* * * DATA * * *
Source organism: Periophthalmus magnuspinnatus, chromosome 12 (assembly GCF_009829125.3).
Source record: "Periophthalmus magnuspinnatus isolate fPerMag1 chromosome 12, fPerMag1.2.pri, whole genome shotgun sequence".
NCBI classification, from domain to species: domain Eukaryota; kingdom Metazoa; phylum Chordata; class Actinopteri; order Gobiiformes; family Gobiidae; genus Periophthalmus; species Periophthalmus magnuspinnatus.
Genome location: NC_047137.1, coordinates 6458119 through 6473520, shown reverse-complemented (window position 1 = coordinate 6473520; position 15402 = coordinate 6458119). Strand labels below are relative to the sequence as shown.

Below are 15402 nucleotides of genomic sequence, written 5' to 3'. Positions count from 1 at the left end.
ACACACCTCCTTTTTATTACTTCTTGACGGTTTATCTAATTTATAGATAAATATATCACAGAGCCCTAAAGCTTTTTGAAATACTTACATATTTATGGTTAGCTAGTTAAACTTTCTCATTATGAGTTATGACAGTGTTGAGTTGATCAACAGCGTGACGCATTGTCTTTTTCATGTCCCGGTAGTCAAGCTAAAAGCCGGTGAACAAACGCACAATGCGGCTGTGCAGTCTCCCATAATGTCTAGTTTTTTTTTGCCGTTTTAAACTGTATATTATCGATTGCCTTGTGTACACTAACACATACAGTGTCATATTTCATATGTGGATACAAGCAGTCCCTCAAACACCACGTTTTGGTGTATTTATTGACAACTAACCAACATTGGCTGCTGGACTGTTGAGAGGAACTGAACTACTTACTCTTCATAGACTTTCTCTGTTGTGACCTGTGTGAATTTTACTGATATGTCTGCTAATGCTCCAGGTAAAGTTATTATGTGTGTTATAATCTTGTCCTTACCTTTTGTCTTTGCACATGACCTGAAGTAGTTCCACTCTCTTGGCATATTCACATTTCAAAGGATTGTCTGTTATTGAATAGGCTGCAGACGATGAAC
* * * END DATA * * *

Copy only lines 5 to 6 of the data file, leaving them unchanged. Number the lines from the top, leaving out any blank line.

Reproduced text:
Below are 15402 nucleotides of genomic sequence, written 5' to 3'. Positions count from 1 at the left end.
ACACACCTCCTTTTTATTACTTCTTGACGGTTTATCTAATTTATAGATAAATATATCACAGAGCCCTAAAGCTTTTTGAAATACTTACATATTTATGGTTAGCTAGTTAAACTTTCTCATTATGAGTTATGACAGTGTTGAGTTGATCAACAGCGTGACGCATTGTCTTTTTCATGTCCCGGTAGTCAAGCTAAAAGCCGGTGAACAAACGCACAATGCGGCTGTGCAGTCTCCCATAATGTCTAGTTTTTTTTTGCCGTTTTAAACTGTATATTATCGATTGCCTTGTGTACACTAACACATACAGTGTCATATTTCATATGTGGATACAAGCAGTCCCTCAAACACCACGTTTTGGTGTATTTATTGACAACTAACCAACATTGGCTGCTGGACTGTTGAGAGGAACTGAACTACTTACTCTTCATAGACTTTCTCTGTTGTGACCTGTGTGAATTTTACTGATATGTCTGCTAATGCTCCAGGTAAAGTTATTATGTGTGTTATAATCTTGTCCTTACCTTTTGTCTTTGCACATGACCTGAAGTAGTTCCACTCTCTTGGCATATTCACATTTCAAAGGATTGTCTGTTATTGAATAGGCTGCAGACGATGAAC